Smaller stature doesn’t have to mean lower expectations
Whether it’s empty nesters no longer in need of a family-sized home or homeowners discovering they no longer need so much space, downsizing has become a popular trend in the real estate industry.
The opportunity to shed excess space – usually for a profit – and purchase something smaller has proved too alluring to resist for many Calgarians.
“Making a move to a more affordable house and renovating it to make it more efficient and organized will ensure I enjoy living in it even if it’s not a mini mansion,” said Angela Hendry, who recently downsized to a smaller home due to a change in her marital situation. “So the upside is I will have a very reasonable mortgage right now, and when the interest rates go up I will still have a beautiful home to live in that I can still afford.”
Faced with the challenge of moving into a smaller space and the obstacles that can accompany such a change – including streamlining your lifestyle and belongings to fit your new surroundings – Hendry has her own advice for those who find themselves in the same situation.
“Maybe you buy a smaller place (in the) inner city but you go down to one or no car? Use Car2Go instead,” she said. “Have the kids moved away? Maybe a two-bedroom can still work. There is good value in the suburbs for smaller bungalow, but with basement development you actually don’t lose much space.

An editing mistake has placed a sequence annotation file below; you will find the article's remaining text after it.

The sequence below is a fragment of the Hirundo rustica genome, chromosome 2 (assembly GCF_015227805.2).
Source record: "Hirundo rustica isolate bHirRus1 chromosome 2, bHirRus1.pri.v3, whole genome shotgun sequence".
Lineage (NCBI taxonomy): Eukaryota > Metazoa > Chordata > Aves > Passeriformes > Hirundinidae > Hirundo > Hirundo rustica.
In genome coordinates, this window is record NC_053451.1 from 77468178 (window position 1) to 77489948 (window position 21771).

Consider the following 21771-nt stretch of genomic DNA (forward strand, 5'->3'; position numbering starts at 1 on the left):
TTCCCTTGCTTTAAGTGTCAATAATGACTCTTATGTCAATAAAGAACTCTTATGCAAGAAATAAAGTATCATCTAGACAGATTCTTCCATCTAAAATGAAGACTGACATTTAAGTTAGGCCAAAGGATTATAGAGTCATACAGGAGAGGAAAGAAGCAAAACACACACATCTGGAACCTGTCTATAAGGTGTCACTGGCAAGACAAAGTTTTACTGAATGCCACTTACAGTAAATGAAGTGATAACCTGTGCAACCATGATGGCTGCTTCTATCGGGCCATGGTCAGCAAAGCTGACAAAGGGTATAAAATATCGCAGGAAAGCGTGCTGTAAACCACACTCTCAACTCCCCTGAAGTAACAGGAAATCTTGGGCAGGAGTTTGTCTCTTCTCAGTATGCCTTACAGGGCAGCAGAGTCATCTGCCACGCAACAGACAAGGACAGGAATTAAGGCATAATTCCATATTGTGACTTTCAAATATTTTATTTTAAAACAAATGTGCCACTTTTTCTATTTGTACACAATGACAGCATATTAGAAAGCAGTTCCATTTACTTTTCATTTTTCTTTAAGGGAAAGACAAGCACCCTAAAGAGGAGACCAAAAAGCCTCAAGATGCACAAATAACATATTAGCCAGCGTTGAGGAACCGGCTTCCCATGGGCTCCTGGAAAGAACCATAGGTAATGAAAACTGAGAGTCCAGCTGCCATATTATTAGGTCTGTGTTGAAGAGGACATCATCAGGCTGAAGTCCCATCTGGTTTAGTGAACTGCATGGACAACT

“How can you create a compact home and still have room for everyone? Smart furniture choices can do wonders. Lots of European design out there to create space in smaller places.”
Calgarians, downsizers or otherwise, have the benefit of living in one of Canada’s most affordable markets – particularly as it relates to condominiums. According to RBC’s Housing Trends and Affordability report from the fourth quarter of 2014, the average Calgarian would need to part with just 20 per cent of their household income to purchase a “standard” condominium in the city – unchanged from the same period in 2013.
The report calculates the proportion of pre-tax household income needed to service the costs of owning specified categories of homes at current market values.
In comparison to Calgary, the average Torontonian would need to part with 33.9 per cent of their household income to purchase a standard condominium in the city, Vancouverites 39.9 per cent and Edmontonians 21.3 per cent.
“Calgary became a buyers’ market in the fourth quarter following a prolonged period of nearly three years when sellers had the upper hand,” said Craig Wright, senior vice-president and chief economist for RBC. “Demand-supply conditions in most other local markets remained generally balanced with the exception of Vancouver, which stood out as a sellers’ market.”
Overall, RBC’s affordability measures for Calgary fell 0.2 percentage points to 20.0 per cent for condos, 0.4 percentage points to 33.9 per cent for two-storey homes and 0.6 percentage points to 33.7 per cent for bungalows in the fourth quarter of 2014.